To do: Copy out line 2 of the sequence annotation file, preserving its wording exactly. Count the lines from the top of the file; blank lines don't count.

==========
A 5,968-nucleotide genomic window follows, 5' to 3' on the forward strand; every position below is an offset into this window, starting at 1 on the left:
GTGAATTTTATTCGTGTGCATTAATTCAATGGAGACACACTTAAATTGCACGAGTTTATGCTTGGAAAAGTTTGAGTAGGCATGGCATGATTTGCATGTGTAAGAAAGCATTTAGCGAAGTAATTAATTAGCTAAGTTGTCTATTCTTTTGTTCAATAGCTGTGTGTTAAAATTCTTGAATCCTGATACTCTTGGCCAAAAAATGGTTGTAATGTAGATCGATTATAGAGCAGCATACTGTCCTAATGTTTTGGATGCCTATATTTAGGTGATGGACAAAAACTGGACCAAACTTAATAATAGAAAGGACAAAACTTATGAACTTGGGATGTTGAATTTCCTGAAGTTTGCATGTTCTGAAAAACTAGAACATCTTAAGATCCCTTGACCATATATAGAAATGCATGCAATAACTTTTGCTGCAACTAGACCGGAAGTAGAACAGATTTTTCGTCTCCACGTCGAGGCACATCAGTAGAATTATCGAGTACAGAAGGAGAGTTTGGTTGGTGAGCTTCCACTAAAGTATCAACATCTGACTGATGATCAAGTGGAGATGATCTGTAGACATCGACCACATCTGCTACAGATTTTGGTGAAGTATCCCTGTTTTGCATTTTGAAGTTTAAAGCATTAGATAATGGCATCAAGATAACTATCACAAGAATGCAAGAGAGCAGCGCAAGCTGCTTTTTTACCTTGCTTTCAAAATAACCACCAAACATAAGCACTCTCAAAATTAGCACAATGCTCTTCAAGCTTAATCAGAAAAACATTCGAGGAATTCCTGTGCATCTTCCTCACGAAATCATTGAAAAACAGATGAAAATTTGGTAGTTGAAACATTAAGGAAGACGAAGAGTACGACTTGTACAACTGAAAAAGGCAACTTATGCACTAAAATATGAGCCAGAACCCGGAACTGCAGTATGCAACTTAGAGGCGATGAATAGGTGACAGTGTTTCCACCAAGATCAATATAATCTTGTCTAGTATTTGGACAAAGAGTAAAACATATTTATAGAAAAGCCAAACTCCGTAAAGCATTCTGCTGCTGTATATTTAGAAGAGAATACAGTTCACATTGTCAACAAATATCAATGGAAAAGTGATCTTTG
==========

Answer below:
GTGAATTTTATTCGTGTGCATTAATTCAATGGAGACACACTTAAATTGCACGAGTTTATGCTTGGAAAAGTTTGAGTAGGCATGGCATGATTTGCATGTGTAAGAAAGCATTTAGCGAAGTAATTAATTAGCTAAGTTGTCTATTCTTTTGTTCAATAGCTGTGTGTTAAAATTCTTGAATCCTGATACTCTTGGCCAAAAAATGGTTGTAATGTAGATCGATTATAGAGCAGCATACTGTCCTAATGTTTTGGATGCCTATATTTAGGTGATGGACAAAAACTGGACCAAACTTAATAATAGAAAGGACAAAACTTATGAACTTGGGATGTTGAATTTCCTGAAGTTTGCATGTTCTGAAAAACTAGAACATCTTAAGATCCCTTGACCATATATAGAAATGCATGCAATAACTTTTGCTGCAACTAGACCGGAAGTAGAACAGATTTTTCGTCTCCACGTCGAGGCACATCAGTAGAATTATCGAGTACAGAAGGAGAGTTTGGTTGGTGAGCTTCCACTAAAGTATCAACATCTGACTGATGATCAAGTGGAGATGATCTGTAGACATCGACCACATCTGCTACAGATTTTGGTGAAGTATCCCTGTTTTGCATTTTGAAGTTTAAAGCATTAGATAATGGCATCAAGATAACTATCACAAGAATGCAAGAGAGCAGCGCAAGCTGCTTTTTTACCTTGCTTTCAAAATAACCACCAAACATAAGCACTCTCAAAATTAGCACAATGCTCTTCAAGCTTAATCAGAAAAACATTCGAGGAATTCCTGTGCATCTTCCTCACGAAATCATTGAAAAACAGATGAAAATTTGGTAGTTGAAACATTAAGGAAGACGAAGAGTACGACTTGTACAACTGAAAAAGGCAACTTATGCACTAAAATATGAGCCAGAACCCGGAACTGCAGTATGCAACTTAGAGGCGATGAATAGGTGACAGTGTTTCCACCAAGATCAATATAATCTTGTCTAGTATTTGGACAAAGAGTAAAACATATTTATAGAAAAGCCAAACTCCGTAAAGCATTCTGCTGCTGTATATTTAGAAGAGAATACAGTTCACATTGTCAACAAATATCAATGGAAAAGTGATCTTTG